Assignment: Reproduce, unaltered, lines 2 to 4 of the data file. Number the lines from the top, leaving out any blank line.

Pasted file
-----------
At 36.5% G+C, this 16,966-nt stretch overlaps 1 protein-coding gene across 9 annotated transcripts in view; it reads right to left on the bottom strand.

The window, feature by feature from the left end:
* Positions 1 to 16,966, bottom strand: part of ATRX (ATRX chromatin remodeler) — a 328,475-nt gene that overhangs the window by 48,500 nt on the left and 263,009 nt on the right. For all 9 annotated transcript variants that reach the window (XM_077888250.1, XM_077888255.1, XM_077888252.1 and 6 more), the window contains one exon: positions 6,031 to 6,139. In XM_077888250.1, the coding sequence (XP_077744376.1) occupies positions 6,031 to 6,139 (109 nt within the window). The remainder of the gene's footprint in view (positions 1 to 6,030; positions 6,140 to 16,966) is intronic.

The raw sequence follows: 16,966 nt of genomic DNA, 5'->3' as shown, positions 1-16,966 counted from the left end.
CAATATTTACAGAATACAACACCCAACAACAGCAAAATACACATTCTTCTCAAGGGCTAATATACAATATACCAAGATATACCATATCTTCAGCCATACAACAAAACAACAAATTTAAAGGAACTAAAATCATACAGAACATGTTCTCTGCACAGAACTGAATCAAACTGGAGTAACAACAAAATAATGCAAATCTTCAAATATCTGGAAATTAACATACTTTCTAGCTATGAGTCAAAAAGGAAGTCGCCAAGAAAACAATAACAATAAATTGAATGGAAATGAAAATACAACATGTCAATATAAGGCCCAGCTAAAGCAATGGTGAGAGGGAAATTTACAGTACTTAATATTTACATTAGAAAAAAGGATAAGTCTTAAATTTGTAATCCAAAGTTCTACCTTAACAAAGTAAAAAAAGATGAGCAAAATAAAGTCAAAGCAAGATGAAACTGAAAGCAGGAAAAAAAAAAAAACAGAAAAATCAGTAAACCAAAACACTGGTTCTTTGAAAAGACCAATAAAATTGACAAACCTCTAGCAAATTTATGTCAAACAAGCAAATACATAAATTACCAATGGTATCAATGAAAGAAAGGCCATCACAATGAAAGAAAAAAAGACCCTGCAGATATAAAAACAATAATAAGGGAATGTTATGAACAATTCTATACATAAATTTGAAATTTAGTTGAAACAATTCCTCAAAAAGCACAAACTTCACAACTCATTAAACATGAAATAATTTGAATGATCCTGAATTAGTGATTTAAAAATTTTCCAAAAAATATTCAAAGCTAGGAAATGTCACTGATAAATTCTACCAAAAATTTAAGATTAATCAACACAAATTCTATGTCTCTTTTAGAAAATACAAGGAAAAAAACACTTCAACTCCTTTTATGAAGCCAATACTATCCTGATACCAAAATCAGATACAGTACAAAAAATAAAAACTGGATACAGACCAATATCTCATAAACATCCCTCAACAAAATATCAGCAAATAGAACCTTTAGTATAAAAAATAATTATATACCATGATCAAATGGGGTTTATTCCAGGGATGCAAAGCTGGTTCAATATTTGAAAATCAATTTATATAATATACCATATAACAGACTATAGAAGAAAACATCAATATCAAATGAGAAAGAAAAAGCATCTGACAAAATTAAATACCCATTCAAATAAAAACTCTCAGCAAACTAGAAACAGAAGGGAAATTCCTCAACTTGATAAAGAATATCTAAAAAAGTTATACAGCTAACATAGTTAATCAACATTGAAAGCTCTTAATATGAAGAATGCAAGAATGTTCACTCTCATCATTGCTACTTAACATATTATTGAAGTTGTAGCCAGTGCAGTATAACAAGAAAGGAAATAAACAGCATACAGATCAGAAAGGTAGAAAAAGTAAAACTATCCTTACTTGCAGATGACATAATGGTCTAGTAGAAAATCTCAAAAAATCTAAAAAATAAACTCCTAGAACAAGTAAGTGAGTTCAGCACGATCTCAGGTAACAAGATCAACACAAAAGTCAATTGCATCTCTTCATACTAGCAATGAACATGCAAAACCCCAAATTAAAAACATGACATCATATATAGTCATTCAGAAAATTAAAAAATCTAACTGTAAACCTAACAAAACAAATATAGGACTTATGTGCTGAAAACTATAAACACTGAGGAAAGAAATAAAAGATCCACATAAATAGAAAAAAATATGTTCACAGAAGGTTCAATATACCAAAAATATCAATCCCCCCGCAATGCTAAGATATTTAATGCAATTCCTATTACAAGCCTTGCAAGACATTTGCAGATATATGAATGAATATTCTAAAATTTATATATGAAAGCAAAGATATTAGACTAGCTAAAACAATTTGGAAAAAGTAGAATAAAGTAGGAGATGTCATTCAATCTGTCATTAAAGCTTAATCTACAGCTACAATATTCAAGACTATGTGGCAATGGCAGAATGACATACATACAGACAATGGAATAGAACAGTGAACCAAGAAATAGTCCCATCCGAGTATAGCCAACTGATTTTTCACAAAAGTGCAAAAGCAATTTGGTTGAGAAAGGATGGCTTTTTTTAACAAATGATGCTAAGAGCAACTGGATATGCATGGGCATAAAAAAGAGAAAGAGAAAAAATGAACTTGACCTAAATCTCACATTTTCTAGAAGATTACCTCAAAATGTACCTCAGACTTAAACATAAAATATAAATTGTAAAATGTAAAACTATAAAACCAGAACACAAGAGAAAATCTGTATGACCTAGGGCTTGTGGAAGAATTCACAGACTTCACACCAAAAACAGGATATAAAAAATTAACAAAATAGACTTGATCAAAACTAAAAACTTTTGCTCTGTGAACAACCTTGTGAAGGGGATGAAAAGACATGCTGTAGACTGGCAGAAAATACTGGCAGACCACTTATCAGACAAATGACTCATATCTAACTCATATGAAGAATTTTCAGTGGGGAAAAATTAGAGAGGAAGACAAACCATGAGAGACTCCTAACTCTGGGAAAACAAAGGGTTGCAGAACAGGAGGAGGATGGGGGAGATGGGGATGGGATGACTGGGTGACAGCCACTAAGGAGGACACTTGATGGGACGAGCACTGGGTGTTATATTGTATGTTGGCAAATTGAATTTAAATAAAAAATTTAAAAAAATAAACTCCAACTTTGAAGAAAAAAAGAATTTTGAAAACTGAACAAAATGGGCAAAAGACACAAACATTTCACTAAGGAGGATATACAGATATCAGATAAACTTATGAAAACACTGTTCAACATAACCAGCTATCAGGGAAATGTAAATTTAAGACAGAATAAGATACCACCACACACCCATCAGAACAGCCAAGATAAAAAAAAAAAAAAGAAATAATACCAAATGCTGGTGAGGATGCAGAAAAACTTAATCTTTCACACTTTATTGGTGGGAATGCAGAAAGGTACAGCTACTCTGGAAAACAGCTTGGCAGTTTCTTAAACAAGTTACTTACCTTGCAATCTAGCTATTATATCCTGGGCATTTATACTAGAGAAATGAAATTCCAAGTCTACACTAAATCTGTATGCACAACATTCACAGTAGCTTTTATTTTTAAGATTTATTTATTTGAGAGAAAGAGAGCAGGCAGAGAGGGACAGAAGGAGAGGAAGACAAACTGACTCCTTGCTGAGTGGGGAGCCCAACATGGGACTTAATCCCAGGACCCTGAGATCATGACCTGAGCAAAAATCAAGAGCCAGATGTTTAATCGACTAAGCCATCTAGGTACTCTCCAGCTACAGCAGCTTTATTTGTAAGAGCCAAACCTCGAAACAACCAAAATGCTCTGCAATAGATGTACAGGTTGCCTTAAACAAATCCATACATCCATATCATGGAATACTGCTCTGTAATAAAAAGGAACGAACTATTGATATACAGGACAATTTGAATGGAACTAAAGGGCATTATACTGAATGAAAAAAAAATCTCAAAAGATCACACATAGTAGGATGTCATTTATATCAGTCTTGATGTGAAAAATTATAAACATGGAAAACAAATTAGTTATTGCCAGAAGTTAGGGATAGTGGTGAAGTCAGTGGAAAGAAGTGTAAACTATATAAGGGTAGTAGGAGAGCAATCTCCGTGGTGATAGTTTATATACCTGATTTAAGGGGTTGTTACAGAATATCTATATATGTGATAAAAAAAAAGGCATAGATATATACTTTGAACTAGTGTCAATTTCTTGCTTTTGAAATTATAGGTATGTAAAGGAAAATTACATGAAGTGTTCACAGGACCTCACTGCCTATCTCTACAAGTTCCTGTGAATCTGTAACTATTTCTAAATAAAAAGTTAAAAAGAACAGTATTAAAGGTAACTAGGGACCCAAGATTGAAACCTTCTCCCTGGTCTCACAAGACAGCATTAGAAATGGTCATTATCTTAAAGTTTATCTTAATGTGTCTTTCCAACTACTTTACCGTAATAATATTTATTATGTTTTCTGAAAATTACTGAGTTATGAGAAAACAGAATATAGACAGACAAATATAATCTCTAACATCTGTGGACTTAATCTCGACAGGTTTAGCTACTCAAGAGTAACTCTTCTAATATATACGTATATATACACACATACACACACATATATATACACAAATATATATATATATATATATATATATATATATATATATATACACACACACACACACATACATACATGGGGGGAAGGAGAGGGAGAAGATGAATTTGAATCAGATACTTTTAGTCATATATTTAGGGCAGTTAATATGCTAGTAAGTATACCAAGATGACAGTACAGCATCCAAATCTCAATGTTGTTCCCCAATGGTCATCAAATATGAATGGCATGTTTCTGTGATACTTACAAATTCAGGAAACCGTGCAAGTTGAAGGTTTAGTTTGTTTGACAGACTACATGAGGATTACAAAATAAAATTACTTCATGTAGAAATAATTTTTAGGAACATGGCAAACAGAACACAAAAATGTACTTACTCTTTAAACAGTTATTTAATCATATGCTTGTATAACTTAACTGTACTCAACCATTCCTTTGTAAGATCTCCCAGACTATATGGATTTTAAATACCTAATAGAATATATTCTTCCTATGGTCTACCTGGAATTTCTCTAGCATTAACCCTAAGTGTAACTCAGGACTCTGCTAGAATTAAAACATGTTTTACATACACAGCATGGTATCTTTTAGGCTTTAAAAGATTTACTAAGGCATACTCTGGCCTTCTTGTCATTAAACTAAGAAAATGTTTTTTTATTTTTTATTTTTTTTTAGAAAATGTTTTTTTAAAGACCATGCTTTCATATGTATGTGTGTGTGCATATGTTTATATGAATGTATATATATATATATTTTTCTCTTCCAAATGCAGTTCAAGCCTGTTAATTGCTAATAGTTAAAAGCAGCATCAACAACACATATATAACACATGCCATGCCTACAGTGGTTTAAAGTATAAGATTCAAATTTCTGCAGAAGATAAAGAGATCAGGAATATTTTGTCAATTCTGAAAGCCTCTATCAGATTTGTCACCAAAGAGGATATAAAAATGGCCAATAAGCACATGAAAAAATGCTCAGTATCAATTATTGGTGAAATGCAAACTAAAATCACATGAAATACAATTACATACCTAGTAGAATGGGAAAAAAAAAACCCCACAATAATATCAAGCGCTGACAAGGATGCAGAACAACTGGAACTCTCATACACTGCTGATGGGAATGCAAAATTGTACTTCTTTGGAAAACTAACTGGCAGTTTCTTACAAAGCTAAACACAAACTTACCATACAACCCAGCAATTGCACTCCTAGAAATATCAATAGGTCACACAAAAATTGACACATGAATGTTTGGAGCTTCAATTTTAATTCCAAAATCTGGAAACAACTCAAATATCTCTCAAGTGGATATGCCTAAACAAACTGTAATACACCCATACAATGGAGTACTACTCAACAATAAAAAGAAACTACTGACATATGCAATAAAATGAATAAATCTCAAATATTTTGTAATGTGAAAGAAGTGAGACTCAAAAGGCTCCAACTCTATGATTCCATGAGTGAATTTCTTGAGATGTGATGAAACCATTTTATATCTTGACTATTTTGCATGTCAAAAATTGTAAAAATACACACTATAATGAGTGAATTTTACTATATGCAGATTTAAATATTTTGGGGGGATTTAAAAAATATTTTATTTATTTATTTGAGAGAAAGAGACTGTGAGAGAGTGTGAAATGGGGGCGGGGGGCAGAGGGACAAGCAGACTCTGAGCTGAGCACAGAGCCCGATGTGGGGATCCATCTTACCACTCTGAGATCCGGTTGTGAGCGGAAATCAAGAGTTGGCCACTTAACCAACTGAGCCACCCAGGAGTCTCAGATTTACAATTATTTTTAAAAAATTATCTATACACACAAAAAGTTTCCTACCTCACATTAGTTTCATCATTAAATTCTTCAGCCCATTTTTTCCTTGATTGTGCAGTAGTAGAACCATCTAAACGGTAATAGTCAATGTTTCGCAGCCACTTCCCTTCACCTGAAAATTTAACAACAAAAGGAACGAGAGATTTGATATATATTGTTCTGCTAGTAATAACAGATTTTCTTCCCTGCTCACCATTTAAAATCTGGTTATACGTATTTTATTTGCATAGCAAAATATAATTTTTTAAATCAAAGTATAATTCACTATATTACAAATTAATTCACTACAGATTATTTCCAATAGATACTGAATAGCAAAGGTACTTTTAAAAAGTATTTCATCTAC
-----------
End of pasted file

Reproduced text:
The window, feature by feature from the left end:
* Positions 1 to 16,966, bottom strand: part of ATRX (ATRX chromatin remodeler) — a 328,475-nt gene that overhangs the window by 48,500 nt on the left and 263,009 nt on the right. For all 9 annotated transcript variants that reach the window (XM_077888250.1, XM_077888255.1, XM_077888252.1 and 6 more), the window contains one exon: positions 6,031 to 6,139. In XM_077888250.1, the coding sequence (XP_077744376.1) occupies positions 6,031 to 6,139 (109 nt within the window). The remainder of the gene's footprint in view (positions 1 to 6,030; positions 6,140 to 16,966) is intronic.

The raw sequence follows: 16,966 nt of genomic DNA, 5'->3' as shown, positions 1-16,966 counted from the left end.